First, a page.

In 2021, the industry spent more than $100 billion on R&D, and overall, the industry’s share of revenue devoted to R&D is higher than other knowledge-based industries. Expected future returns help determine companies’ R&D levels. The Inflation Reduction Act disrupts that process by placing a ceiling on prescription drug prices within Medicare, reducing the expected return to R&D, and thus reducing the incentives to develop new life-saving drugs and innovations.

Under the Inflation Reduction Act, the government will select its first 10 drugs this year to enter forced negotiations, which will begin in October 2023 with price controls taking effect in 2026. In 2025 and 2026, the government can select another 15 drugs, after which it can select 20 drugs per year, including single-source small molecule drugs that have been on the market for seven years and biologics that have been on the market for 11 years. While price controls only apply to Medicare Part D in 2026 and 2027, afterward they will apply to Part B as well. President Biden’s budget proposes bringing more drugs into forced negotiation and doing so sooner after they launch. And the recently introduced bill from Senators Klobuchar and Welch would increase the number of drugs to 20 and 40 while accelerating the applicability to Part B, among other changes.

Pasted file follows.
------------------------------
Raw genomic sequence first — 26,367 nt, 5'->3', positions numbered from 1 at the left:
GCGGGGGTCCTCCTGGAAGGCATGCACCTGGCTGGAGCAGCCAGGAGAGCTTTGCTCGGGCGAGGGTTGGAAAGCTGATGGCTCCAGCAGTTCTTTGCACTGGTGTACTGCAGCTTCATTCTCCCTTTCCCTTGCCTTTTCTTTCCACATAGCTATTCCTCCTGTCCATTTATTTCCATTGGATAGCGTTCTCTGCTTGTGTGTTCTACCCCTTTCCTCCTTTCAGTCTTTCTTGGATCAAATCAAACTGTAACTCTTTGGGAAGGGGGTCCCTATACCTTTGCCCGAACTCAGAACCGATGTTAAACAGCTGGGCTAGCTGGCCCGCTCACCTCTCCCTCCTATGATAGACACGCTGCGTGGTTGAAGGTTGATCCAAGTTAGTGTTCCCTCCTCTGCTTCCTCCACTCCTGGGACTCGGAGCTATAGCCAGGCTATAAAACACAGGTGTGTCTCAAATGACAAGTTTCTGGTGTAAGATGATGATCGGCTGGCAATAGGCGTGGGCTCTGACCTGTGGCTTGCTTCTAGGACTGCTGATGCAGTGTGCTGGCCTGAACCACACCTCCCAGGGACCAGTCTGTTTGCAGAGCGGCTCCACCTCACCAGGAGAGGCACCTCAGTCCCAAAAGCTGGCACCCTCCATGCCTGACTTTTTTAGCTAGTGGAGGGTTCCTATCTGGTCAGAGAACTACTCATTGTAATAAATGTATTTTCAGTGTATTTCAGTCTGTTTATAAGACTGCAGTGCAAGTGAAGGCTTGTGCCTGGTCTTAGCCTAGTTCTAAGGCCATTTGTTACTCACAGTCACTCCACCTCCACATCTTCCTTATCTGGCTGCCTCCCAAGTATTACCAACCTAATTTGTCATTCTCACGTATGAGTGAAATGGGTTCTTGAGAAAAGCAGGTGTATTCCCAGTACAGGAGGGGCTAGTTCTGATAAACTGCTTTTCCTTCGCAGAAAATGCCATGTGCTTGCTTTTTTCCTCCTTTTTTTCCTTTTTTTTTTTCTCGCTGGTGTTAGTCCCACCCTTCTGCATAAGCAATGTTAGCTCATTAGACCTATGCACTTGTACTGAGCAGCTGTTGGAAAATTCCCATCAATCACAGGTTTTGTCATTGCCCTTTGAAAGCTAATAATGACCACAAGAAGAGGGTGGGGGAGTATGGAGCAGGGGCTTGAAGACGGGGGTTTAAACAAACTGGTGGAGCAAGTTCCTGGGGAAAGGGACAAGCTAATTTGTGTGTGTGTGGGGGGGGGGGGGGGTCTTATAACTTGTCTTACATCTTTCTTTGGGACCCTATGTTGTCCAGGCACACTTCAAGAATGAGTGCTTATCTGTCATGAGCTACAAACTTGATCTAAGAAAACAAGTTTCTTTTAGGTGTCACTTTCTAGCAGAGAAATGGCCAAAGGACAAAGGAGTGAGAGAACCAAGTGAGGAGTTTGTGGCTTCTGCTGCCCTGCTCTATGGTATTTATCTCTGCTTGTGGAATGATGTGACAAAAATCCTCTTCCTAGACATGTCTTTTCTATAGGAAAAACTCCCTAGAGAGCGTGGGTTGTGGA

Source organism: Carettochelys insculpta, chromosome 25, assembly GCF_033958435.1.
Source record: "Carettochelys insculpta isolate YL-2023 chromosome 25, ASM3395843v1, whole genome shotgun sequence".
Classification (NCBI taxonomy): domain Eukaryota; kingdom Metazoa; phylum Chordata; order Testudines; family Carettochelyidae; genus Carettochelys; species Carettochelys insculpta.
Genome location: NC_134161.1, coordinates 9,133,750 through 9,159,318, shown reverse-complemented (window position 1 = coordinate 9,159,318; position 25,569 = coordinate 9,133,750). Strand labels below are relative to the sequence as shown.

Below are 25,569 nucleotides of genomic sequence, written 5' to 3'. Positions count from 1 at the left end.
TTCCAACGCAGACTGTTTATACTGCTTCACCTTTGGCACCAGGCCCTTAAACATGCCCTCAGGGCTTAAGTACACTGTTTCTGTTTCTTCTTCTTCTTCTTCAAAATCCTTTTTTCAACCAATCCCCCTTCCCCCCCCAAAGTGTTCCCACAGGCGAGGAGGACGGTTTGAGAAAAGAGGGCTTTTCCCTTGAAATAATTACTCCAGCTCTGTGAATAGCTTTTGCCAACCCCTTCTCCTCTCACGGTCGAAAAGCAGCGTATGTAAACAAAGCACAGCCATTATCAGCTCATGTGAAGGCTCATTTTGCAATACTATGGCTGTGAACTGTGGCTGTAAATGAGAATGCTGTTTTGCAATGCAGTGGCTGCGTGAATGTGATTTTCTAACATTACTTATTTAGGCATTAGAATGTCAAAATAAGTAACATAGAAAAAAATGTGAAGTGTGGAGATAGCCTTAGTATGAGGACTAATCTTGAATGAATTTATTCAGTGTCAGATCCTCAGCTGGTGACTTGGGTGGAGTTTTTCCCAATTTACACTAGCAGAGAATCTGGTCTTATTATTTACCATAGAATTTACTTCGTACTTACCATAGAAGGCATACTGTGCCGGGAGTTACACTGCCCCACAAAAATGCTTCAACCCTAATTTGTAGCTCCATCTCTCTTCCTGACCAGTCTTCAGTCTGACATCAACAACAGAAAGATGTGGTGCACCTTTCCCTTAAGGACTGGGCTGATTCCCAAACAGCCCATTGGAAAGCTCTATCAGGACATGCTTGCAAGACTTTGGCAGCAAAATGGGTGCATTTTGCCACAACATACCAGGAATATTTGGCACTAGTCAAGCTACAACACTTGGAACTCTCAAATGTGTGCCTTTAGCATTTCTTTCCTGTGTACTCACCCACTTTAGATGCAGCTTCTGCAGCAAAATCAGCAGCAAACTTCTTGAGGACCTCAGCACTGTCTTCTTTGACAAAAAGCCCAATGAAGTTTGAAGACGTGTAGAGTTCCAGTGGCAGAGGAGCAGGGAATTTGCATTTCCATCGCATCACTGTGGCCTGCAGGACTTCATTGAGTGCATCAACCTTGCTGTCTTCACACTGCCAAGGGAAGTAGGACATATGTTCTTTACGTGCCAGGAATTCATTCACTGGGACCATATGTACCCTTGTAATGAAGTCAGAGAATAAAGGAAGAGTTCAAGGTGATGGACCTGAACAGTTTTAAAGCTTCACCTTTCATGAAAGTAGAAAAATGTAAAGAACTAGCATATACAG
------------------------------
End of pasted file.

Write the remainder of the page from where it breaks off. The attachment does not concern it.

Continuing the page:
The CBO estimates the Inflation Reduction Act will cause pharmaceutical revenues to drop by $237 billion by 2031, while other estimates find a larger drop: $450 billion from 2026 through 2032. Academic literature indicates a 1 percent drop in pharmaceutical revenues translates to a 1.5 percent drop in R&D activity.

As a result of the Inflation Reduction Act, we may see up to 135 fewer drugs brought to the market, amounting to $18 trillion of health losses through 2039. Specifically, by reducing revenues and the return to drug development, the Inflation Reduction Act may reduce the discovery of new treatments, new uses for existing drugs, and generic competition.

Pharmaceutical companies’ expectations align with academic projections. For instance, in one survey, 78 percent of respondents expected to cancel early-state pipeline projects, and 95 percent expected to develop fewer new uses for medicines because of the limited time available before being subject to government price setting.

While anecdotes do not equal data, they do suggest the predicted decline in drug development is coming to bear. One analysis found that in the first four months of 2023, at least 24 companies made announcements to curtail drug development because of the new law. For example,